In a story that moved yesterday, John Miller of the Associated Press aptly described the waning days of the 2012 Idaho Legislature as a debate between teacher pay and tax cuts. He wrote:
Weeks ago, senators voted 32-0 to reverse teacher salary funding cuts envisioned under public schools chief Tom Luna's “Students Come First” reforms last year. The estimated cost over five years is nearly $35 million.
But that legislation is languishing in the desk of House Education Committee Chairman Bob Nonini.
“I'm just nervous about committing future legislators to the additional money,” said Nonini, R-Coeur d'Alene, last week.
But the House isn't the only chamber holding hostages.
An individual income tax cut amounting to $35 million annually for top earners has Gov. Butch Otter's stamp of approval and has cleared the House, but it's getting the silent treatment in the Senate Local Government and Taxation Committee, led by Sen. Tim Corder. … Corder, R-Mountain Home, says he's reluctant to give $35 million tax relief a hearing, on several counts.
For one, the bill provides only $71 in tax relief to a family of four earning $100,000, according to Otter's finance department. It simply doesn't provide much bang for the buck, Corder said.
And he fears that using $35 million for income tax relief might detract from momentum behind repealing personal property taxes on business equipment — and the Senate's effort to restore teacher pay.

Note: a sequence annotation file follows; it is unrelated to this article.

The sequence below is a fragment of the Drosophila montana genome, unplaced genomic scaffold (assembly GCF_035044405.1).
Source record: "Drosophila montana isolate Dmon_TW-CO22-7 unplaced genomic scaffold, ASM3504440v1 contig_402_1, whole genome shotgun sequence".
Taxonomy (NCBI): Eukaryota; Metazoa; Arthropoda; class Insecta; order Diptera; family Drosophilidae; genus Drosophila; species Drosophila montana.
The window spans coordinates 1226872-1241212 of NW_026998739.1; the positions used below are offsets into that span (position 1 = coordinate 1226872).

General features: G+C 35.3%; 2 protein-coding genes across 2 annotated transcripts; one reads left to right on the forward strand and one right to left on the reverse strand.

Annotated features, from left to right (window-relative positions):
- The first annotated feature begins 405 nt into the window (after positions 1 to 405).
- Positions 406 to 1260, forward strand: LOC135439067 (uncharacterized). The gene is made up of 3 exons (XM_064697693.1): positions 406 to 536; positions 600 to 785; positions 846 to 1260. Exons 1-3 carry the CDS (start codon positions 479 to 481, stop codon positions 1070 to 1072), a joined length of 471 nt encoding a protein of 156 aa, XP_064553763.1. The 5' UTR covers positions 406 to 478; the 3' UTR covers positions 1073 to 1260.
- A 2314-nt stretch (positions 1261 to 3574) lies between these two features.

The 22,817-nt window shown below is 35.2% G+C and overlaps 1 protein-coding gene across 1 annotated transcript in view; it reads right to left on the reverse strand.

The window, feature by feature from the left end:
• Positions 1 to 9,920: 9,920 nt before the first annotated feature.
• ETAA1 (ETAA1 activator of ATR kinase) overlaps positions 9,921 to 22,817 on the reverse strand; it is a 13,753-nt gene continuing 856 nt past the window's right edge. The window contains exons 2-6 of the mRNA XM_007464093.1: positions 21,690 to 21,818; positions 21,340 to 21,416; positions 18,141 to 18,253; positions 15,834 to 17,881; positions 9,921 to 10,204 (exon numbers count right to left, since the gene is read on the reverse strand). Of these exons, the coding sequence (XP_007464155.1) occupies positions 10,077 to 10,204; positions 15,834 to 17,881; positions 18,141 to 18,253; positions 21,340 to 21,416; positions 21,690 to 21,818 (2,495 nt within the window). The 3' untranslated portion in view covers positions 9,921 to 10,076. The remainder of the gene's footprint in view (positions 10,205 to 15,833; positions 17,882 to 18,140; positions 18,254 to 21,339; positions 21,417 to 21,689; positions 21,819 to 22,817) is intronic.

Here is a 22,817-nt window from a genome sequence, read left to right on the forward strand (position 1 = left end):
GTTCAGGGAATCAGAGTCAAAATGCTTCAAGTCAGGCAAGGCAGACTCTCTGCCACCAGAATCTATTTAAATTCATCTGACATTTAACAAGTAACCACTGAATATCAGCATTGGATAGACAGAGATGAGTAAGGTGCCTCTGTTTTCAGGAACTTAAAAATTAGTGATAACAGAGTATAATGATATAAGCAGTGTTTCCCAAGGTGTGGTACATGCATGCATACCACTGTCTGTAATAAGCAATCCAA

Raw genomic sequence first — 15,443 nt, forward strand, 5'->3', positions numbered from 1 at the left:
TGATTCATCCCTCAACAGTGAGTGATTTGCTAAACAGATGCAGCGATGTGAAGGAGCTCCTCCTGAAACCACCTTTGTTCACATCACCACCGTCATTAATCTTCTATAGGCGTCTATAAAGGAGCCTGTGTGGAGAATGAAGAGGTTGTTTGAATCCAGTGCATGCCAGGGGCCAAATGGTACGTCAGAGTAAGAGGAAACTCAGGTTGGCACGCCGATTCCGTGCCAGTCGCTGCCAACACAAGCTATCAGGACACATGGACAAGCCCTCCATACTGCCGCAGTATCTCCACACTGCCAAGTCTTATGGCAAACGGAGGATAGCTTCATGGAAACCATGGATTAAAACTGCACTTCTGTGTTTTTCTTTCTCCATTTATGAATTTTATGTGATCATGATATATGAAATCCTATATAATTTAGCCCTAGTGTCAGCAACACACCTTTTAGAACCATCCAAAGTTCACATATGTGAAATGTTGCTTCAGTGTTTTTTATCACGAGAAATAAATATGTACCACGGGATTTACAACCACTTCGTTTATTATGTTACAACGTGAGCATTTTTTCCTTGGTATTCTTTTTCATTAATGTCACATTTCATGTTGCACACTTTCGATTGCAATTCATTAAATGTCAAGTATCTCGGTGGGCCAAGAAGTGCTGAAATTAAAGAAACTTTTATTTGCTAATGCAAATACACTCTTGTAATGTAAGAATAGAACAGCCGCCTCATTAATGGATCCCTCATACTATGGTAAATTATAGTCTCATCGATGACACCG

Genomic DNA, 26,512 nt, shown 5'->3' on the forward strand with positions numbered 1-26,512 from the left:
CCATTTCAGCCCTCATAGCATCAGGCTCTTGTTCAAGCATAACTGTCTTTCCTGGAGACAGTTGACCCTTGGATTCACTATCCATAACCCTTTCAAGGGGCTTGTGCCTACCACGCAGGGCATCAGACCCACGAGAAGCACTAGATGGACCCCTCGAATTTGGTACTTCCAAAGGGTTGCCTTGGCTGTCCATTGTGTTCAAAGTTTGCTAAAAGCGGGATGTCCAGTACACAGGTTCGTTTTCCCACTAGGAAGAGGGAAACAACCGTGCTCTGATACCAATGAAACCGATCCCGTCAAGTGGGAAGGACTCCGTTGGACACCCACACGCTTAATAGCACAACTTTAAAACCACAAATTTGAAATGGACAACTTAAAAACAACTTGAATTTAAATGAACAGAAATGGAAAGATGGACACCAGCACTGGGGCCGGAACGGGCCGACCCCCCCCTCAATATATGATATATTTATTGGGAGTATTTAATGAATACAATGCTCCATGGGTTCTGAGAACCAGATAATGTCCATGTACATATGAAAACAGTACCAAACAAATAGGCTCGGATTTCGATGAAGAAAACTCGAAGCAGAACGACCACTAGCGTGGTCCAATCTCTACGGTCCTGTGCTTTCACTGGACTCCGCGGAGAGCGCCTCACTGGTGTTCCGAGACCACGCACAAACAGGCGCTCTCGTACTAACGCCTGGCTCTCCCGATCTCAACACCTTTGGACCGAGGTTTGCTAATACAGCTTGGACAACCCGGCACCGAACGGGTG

Miller also noted that “odds are the 2012 session won't conclude until at least March 30, not Friday, as some had hoped.” That’s because, in addition to the budget drama, the Legislature just today began an ethics investigation into alleged conflicts of interest by Sen. Monty Pearce (R-New Plymouth) and must also decide whether or not to set up a health insurance exchange. Read his story here.
What’s more, although the Senate Education Committee today held what could potentially be its last 2012 business meeting, the House Education Committee is scheduled to meet tomorrow morning. Dozens of bills remain on the House and Senate dockets. One of them, H426 as amended, passed the Senate this afternoon. It’s the “8-in-6” bill from Rep. Steve Thayn (R-Emmett) that would allow students to complete eight years of schooling – seventh grade through the second year of college – in just six years. The bill pays part of the cost for students to take “overload” courses (mostly online, though summer school classes also qualify), but the Idaho Education Association had unanswered questions about the bill’s impact on the overall education budget. Nevertheless, the amended bill now returns to the House for its approval.
Also today, the House passed H559, a bill to cap annual general fund spending to 5.33 percent on the total amount of taxable income estimated by state tax officials each year. The vote was 48-21, with Democrats and some Republicans dissenting over the measure’s inflexibility at a time of increasing demands on state services.